Whenever my parents made the brilliant decision to stop homeschooling my brothers and me, I was elated. I had this vision of public school based on my neighbor's exaggerated tales of her school, Harry Potter, and Nickelodeon shows where the characters spend about 4% of their time in a classroom because they're too busy solving mysteries or secretly being superheroes.
I was in for the biggest disappointment of my young life since the Christmas Eve I wandered into the living room to find my parents loading presents under the tree and my older brother carefully sprinkling baking soda around his shoes to create Santa's snowy footprints across the room. I always wondered why they never melted away like ours did. And where that snow came from. And why my parents didn't yell at him to take his darn boots off outside before walking all over the house for goodness sake.
We were moving from Asheboro to Lexington the summer I turned 13, to be closer to my dad's work. Don't ask what he does, I still don't really know. So when we started school, not only would it be a completely alien environment to us, but there was also a 0% chance we would see a single person we knew. But I didn't care - I was fabulous at making friends! I imagined myself passing notes in class, making everyone laugh at lunch, and effortlessly understanding everything taught in class.
First day of school. Also my birthday.
I wore highwater stretch jeans with tennis shoes and a shirt made of 97% glitter and 3% itchy elastic stuff. I know this because those were the only kinds of clothes I owned that magical year. Standing awkwardly next to a trashcan in the commons area before school started, holding the straps to my Powerpuff Girls backpack, I actually had the good fortune to be approached by a friendly girl who was also new. We talked about American Idol and her boyfriend. Of course she wasn't on my "team" of classes so the only time I would ever see her was before school. Her friendship was pointless but reassuring. Until she started hanging out with the cool children and pretending not to know me later that year... but that's a story for another time.
The bell rang and I easily found my homeroom class because I was one of the 3 students to attend orientation a couple weeks before. I found my seat and looked around expectantly through the cloud of glitter emitting from my stylish top. Everyone was talking and laughing and not wanting to make new friends since they had all known each other since elementary school and they didn't have time to get to know someone new. Especially if that someone had greasy hair and nervous pit stains.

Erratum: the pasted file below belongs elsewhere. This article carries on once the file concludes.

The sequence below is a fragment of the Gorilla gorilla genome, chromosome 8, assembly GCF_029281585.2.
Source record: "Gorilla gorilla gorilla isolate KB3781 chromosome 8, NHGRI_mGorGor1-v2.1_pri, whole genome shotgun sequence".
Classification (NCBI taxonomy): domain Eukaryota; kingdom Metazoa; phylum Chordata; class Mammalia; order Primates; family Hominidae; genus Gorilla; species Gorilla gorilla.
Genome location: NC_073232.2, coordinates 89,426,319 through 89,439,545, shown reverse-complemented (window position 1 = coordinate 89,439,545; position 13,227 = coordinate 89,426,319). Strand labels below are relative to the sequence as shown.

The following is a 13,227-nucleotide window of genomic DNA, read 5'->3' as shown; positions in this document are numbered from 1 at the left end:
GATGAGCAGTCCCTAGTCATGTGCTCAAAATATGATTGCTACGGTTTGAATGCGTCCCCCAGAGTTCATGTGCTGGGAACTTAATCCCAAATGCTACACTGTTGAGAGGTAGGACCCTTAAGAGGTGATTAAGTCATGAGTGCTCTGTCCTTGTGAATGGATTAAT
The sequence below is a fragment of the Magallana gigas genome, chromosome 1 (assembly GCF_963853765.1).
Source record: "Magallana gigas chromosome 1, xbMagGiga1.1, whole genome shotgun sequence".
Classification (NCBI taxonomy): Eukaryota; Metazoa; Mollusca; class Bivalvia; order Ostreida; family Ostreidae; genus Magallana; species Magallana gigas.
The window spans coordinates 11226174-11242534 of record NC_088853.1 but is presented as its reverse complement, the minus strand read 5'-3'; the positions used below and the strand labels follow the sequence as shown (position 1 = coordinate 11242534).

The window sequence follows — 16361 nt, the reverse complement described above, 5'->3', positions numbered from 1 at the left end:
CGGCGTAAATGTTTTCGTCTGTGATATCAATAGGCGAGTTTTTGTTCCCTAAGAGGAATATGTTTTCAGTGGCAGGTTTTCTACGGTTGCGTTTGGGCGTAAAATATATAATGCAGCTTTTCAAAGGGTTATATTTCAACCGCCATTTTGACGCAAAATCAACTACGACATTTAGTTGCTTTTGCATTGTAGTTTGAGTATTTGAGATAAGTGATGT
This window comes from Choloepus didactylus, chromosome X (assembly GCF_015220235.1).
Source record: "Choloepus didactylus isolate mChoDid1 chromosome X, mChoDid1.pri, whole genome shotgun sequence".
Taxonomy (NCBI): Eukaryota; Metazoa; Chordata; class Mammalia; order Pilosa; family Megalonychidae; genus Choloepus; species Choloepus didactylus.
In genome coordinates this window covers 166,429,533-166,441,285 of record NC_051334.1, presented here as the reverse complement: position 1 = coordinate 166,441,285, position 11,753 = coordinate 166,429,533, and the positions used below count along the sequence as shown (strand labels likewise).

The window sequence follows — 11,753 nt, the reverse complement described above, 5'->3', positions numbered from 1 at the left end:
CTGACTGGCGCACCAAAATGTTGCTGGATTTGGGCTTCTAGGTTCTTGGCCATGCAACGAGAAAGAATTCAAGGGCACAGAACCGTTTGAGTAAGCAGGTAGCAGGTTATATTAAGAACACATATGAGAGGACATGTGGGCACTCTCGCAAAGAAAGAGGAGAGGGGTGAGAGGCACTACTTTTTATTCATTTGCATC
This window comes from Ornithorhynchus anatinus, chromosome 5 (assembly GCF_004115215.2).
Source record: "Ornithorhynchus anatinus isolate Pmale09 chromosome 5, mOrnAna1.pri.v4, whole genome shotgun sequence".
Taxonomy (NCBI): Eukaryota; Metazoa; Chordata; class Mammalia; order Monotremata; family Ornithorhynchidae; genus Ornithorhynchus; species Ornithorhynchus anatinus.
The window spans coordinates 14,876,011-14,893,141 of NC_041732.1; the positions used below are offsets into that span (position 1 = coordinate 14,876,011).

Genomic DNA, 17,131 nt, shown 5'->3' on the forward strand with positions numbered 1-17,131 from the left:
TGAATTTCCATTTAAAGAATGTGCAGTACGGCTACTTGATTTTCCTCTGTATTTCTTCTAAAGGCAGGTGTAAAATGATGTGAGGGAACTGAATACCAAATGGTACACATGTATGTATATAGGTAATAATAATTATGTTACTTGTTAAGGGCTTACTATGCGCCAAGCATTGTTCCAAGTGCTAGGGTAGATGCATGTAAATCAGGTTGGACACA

Apparently there was a difference between homeschooled kids and public school kids that I hadn't counted on...
When the community of homeschool families got together, our objectives were:
1. Learn new things
2. Have fun
3. Love everybody
4. Make friends with other kids
Public school kids' objectives upon getting together seemed to be:
1. Avoid learning anything, ever
2. Have fun... at the expense of weird kids, teachers, defenseless animals, or parents
3. Hate everybody. We're teenagers now.
4. Alienate other kids
So I just looked around helplessly, smiling pleasantly so people would want to add me to their group of friends. Obviously that did not work on this particularly disturbed group of children.
I sat across from two "cool" girls at lunch. It was hard to differentiate who was supposed to be cool and who wasn't because nobody was particularly attractive or interesting. Even these alleged cool girls had braces, but one of them had not only cleavage, but shimmery lotion across that cleavage. It don't get no cooler than that. As it turns out, they were full of drama and gossip and STDs and anorexia.
I brought an off-brand lunchables pizza for lunch that day. When I eat lunchables pizzas now, which I do quite frequently, people think it's cute and nostalgic and I give them the Crunch bar that comes with it as a thank you for not spitting on me. However, bringing lunchables to eat on your first day of eighth grade does not get you respect or friends or anything but judgment. I made a mental note to request that my mom supply me with lunch money every day because yummy cafeteria hamburgers formed from crusty umbilical cords are more socially acceptable.
Here are some highlights from my day because I don't remember them in order.